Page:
The Republican Party has long billed itself as being for family values, for the dignity of work, for lower taxes, and (at least, as the minority party) for balanced budgets.
The House GOP tax bill cuts against all of these positions.
It would raise taxes on about one-third of the middle class by 2027. By eliminating the estate tax, it would benefit heirs of large estates, even if they don’t work a day in their life. Meanwhile, by eliminating some tax breaks often claimed by higher earners, the plan would raise taxes on many upper-middle-class households. As a result, the bill would ironically privilege the “idle rich” over the “working rich.” And by slashing corporate taxes by several trillion dollars, it would raise deficits by trillions of dollars, even according to the most pro-Republican analyses. That might be the biggest problem of all, because when the House bill is taken up in the Senate, it will not be workable under rules that prohibit new laws from adding to the debt after 10 years.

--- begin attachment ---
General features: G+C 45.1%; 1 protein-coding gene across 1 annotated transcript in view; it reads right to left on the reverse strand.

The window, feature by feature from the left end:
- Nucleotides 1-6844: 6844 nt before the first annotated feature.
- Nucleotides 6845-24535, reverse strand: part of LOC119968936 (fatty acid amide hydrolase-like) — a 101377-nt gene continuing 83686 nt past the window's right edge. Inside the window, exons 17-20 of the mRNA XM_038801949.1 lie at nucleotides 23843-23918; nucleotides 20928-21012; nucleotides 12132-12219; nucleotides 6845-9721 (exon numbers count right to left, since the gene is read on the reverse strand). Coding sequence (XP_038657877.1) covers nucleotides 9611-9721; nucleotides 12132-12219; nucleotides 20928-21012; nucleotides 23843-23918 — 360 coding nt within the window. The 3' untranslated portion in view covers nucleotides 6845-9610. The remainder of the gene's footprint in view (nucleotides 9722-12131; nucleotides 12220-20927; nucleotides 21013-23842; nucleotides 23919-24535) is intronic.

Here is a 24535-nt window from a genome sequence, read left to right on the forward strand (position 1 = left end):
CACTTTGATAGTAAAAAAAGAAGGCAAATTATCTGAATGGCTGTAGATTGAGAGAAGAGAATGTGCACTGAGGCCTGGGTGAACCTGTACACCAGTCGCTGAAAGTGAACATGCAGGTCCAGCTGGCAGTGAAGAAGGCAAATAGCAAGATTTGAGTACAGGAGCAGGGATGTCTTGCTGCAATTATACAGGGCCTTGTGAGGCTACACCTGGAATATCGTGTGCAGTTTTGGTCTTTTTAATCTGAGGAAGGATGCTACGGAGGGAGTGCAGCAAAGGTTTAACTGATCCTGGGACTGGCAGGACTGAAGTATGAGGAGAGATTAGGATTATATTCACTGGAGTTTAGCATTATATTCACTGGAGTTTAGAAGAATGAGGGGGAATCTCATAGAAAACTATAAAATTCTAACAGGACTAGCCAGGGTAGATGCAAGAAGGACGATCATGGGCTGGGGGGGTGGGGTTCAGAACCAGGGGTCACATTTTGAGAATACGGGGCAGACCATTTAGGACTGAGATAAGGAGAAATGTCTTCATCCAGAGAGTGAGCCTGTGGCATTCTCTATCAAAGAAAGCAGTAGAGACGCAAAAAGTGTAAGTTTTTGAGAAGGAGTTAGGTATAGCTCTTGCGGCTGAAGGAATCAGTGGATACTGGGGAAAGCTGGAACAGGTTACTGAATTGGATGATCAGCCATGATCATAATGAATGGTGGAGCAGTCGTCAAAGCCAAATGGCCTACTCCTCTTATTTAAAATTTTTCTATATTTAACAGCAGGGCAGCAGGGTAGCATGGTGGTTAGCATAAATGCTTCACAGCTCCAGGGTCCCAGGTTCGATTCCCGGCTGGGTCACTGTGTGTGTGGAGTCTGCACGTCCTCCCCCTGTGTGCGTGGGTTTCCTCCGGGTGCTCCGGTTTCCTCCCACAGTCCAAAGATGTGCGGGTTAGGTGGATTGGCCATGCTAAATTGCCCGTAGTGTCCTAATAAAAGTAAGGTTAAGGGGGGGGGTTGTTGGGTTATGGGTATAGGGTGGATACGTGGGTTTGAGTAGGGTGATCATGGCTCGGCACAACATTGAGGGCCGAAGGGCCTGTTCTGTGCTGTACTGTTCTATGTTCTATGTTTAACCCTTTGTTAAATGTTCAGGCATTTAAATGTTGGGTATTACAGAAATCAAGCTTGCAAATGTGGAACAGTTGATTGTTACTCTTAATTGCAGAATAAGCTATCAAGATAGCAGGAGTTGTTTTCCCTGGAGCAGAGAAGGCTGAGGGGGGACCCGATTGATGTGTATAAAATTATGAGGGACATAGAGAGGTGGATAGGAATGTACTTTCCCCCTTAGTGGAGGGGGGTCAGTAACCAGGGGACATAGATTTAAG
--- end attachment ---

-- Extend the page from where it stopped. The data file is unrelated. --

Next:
In short, the Republican Party, whose chief legislative talent is the ability to cut taxes anywhere, anytime, is in danger of ending its first year of majority rule with a tax bill that is unpopular, unpassable, and unpopulist.
It is not hard to imagine a tax plan that would be more in line with Republicans’ stated values. But rather than design a modest plan oriented around tax cuts for ordinary American families, their tax plan is oriented almost entirely around another idea: that the gravest problem for the U.S. economy is the marginal tax rate on large corporations, which, they believe, is making America’s firms uncompetitive and driving business activity away from the U.S. As a result, the centerpiece of the House bill is to nearly halve the the corporate tax rate, from 35 percent to 20 percent, at a 10-year cost of about $2 trillion.